Page:Littell's Living Age - Volume 133.djvu/88

From Wikisource
Jump to: navigation, search
This page has been proofread, but needs to be validated.
82
THE MARQUIS OF LOSSIE.

ies of the European powers had not prevented the formation of that great confederation which he strove so earnestly to organize, and he had been able to carry on his victorious campaign after the relief of Vienna as he desired, the "Turkish difficulty" would not have been troubling Europe at the present moment. It is almost the only consolation in the conduct of the Conference that, though the Porte continues much as she was two hundred years ago, the great powers have certainly been acting a more Christian part. Such conduct as that of Louis XIV. and Leopold would at least be now impossible in the face of international public opinion; and we may therefore still entertain a faint hope that the honest efforts of the Christian nations combined may bring about a better result than has followed the campaigns of 1670-83, successful as they were. But the time for action is indeed short. F. P. Verney.




THE MARQUIS OF LOSSIE.

BY GEORGE MACDONALD, AUTHOR OF "MALCOLM," ETC.

CHAPTER XLII.

ST. RONAN'S WELL.

The next day the reading was resumed, and for several days was regularly continued. Each day, as their interest grew, longer time was devoted to it. They were all simple enough to accept what the author gave them, nor, had a critic of the time been present to instruct them that in this last he had fallen off, would they have heeded him much: for Malcolm, it was the first story by the Great Unknown he had seen. A question however occurring, not of art but of morals, he was at once on the alert. It arose when they reached that portion of the tale in which the true heir to an earldom and its wealth offers to leave all in the possession of the usurper, on the one condition of his ceasing to annoy a certain lady, whom, by villainy of the worst, he had gained the power of rendering unspeakably miserable. Naturally enough, at this point Malcolm's personal interest was suddenly excited: here were elements strangely correspondent with the circumstances of his present position. Tyrrel's offer of acquiescence in things as they were, and abandonment of his rights, which in the story is so amazing to the man of the world to whom it is first propounded, drew an exclamation of delight from both ladies — from Clementina because of its unselfishness, from Florimel because of its devotion: neither of them was at any time ready to raise a moral question, and least of all where the heart approved. But Malcolm was interested after a different fashion from theirs. Often during the reading he had made remarks and given explanations — not so much to the annoyance of Lady Clementina as she had feared, for since his rescue of the swift she had been more favorably disposed toward him, and had judged him a little more justly; not that she understood him, but that the gulf between them had contracted. He paused a moment, then said, "Do you think it was right, my ladies? Ought Mr. Tyrrel to have made such an offer?"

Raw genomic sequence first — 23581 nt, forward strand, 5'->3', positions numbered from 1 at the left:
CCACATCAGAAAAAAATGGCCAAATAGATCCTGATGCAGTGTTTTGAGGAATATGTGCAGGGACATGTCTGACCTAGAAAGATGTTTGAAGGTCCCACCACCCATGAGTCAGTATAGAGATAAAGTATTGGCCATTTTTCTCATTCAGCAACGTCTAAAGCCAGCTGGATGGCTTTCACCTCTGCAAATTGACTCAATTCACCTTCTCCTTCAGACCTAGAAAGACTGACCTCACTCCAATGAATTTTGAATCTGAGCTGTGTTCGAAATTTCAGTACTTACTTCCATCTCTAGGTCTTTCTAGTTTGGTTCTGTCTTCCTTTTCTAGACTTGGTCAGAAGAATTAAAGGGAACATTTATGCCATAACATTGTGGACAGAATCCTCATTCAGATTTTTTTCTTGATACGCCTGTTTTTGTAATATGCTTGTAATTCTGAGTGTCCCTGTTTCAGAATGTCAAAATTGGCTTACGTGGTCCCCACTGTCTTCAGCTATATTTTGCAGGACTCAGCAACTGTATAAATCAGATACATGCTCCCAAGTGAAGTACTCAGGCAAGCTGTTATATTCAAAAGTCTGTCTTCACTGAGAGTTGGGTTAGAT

"It was most generous of him," said Clementina, not without indignation, and with the tone of one whose answer should decide the question.

"Splendidly generous," replied Malcolm; "but I so well remember when Mr. Graham first made me see that the question of duty does not always lie between a good thing and a bad thing: there would be no room for casuistry then, he said. A man has very often to decide between one good thing and another. But indeed I can hardly tell, without more time to think, whether that comes in here. If a man wants to be generous, it must at least be at his own expense."

"But surely," said Florimel, not in the least aware that she was changing sides, "a man ought to hold by the rights that birth and inheritance give him."

"That is by no means so clear, my lady," returned Malcolm, "as you seem to think. A man may be bound to hold by things that are his rights, but certainly not because they are rights. One of the grandest things in having rights is that, being your rights, you may give them up; except, of course, they involve duties with the performance of which the abnegation would interfere."

"I have been trying to think," said Lady Clementina, "what can be the two good things here to choose between."

"That is the right question, and logically put, my lady," rejoined Malcolm, who from his early training could not help sometimes putting on the schoolmaster. "The two good things are — let me see — yes — on the one hand the protection of the lady to whom he owed all possible devotion of man to woman, and on the other what he owed to his tenants, and perhaps